We found that the opinions were divided when it came to the use of GMOs.

Discussing GMOs in the human body

The group considering the case where GMOs were used inside the human body was quite open minded about this specific idea. Nevertheless, several people emphasized that the bacteria should have a crucial role in treatment rather than detection alone if it is to be prescribed to a patient. It was opted that at least the advantages of using the GMO should outweigh the disadvantages. If a patient is in a bad condition and the use of the GMO could help in treating the disease/reducing pain, it could be accepted. However, they considered it unnecessarily risky to use GMOs solely for diagnosis.
In general, most people were not opposed to the idea of using living organisms in treatment and said that certain conditions should be met. First of all the device should be significantly tested and pass all the imposed examinations for all diagnostic methods. If necessary a kill-switch should be added. If these requirements are met, they would trust the opinion of the doctor subscribing them this specific therapy. Considering these requirements, the reference to the use of E-numbers and bacteria in food was easily made and discussed afterwards. After an interesting conversation about the application, they would leave the decision making to the patient whether or not to make use of GMOs.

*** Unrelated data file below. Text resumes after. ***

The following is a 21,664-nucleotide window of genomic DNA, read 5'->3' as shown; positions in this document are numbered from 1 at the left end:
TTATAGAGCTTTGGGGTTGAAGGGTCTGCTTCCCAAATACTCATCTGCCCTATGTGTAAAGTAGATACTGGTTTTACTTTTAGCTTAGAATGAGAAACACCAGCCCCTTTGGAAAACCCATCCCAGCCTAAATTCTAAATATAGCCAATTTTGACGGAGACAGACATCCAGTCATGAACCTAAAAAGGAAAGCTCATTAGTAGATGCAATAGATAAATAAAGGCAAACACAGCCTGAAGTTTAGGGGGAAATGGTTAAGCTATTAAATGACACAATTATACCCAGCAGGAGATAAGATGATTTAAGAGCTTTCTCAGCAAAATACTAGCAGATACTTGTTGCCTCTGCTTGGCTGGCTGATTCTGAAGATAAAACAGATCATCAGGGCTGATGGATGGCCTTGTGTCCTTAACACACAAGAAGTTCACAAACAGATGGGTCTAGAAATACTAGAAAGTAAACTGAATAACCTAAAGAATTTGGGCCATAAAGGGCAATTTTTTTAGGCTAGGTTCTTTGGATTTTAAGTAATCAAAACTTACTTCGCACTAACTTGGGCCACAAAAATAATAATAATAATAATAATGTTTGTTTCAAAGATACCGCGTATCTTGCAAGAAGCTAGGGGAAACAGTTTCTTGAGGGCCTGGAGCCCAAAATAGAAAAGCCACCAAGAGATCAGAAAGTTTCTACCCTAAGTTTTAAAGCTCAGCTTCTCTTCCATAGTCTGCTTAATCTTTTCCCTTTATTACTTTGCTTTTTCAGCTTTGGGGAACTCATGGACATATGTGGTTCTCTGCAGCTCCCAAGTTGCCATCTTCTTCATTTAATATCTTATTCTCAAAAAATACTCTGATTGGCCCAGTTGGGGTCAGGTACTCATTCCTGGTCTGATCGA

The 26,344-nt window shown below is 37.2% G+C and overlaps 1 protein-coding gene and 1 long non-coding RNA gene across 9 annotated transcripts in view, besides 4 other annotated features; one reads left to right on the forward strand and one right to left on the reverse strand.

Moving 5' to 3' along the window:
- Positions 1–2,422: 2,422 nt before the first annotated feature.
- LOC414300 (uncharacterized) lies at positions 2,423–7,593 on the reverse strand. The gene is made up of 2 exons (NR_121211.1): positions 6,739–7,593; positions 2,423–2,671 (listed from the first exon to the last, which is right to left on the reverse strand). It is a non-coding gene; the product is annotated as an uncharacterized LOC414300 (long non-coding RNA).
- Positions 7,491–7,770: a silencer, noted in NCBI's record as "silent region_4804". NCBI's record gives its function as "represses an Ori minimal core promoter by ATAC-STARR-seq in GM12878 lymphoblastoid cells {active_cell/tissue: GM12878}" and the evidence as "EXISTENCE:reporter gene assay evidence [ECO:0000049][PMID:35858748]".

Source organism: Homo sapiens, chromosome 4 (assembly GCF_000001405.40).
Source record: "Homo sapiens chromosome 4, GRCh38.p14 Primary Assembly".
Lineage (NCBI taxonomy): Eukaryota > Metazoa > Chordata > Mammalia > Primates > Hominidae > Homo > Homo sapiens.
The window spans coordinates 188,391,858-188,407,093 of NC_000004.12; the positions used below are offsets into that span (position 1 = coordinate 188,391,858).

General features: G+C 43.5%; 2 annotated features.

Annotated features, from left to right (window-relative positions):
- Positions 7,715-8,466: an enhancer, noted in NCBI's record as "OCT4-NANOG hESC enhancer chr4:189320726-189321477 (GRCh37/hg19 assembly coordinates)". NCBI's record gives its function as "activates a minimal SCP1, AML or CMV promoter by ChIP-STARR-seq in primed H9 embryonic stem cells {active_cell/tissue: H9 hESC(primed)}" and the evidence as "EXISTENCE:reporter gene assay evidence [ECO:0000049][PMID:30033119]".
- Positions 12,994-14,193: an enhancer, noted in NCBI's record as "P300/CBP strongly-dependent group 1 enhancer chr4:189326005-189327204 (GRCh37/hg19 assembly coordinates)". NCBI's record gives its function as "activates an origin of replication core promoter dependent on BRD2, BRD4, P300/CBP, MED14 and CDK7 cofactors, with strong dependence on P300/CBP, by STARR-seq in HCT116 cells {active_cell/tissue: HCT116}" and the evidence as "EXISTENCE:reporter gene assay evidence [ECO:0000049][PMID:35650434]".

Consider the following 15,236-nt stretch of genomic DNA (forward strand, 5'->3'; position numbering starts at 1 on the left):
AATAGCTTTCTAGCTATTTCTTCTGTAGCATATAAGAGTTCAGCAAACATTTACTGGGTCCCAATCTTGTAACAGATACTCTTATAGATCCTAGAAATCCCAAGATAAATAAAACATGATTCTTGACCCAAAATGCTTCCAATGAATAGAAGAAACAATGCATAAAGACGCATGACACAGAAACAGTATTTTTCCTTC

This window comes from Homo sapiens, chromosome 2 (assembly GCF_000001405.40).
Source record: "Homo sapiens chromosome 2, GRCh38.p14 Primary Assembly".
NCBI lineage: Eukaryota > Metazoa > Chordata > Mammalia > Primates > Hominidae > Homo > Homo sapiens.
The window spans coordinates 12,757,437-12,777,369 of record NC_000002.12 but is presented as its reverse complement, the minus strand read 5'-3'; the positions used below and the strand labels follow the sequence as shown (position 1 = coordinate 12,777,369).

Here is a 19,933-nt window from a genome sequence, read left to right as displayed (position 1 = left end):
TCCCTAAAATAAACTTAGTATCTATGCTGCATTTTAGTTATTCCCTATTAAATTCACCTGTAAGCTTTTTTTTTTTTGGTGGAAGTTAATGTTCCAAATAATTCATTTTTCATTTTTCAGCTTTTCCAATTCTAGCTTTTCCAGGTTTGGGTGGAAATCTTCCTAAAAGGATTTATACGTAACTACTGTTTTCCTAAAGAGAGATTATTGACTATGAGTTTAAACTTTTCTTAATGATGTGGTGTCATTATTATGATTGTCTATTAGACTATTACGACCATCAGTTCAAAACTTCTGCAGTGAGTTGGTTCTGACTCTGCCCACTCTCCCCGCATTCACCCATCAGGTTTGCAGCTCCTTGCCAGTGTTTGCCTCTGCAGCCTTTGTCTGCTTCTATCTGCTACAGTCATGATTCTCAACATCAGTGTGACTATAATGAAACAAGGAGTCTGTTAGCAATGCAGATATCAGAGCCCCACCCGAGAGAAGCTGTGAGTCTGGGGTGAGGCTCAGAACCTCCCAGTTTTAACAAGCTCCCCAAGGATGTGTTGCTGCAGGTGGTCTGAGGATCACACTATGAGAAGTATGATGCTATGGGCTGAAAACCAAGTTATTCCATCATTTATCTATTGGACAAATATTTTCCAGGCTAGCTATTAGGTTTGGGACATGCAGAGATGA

Discussing GMOs to prevent the overuse of pesticides

The subgroup considering a case where GMOs were used to treat a disease on plants were more reluctant to the use of GMOs. Most of them were frightened by the step towards usage of genetically modified organisms outside the lab. Thereby they emphasized that they would be afraid that our device would be transformed into something potentially harmful. Considering this, the usage of GMOs outside the lab was less favourable than to use of GMOs inside the human body.
First of all they commented that, if our device is to be applied in the way we proposed, we would still make use of pesticides, which are not the most impeccable substances either. Therefore they would rather see a different solution to this problem. Also they stressed that the benefits of using the GMOs should outweigh the risk. For example; they value human lives more than money or comfort. The general idea behind their arguments was based on the fact that you should not use something, if you don’t know the consequences. And since the usage of GMOs in the environment could possibly affect all, also the people who are opposed to the utilization, they reject this idea. They would rather see a scenario where everyone can decide for themselves if they will get in touch with GMOs or not.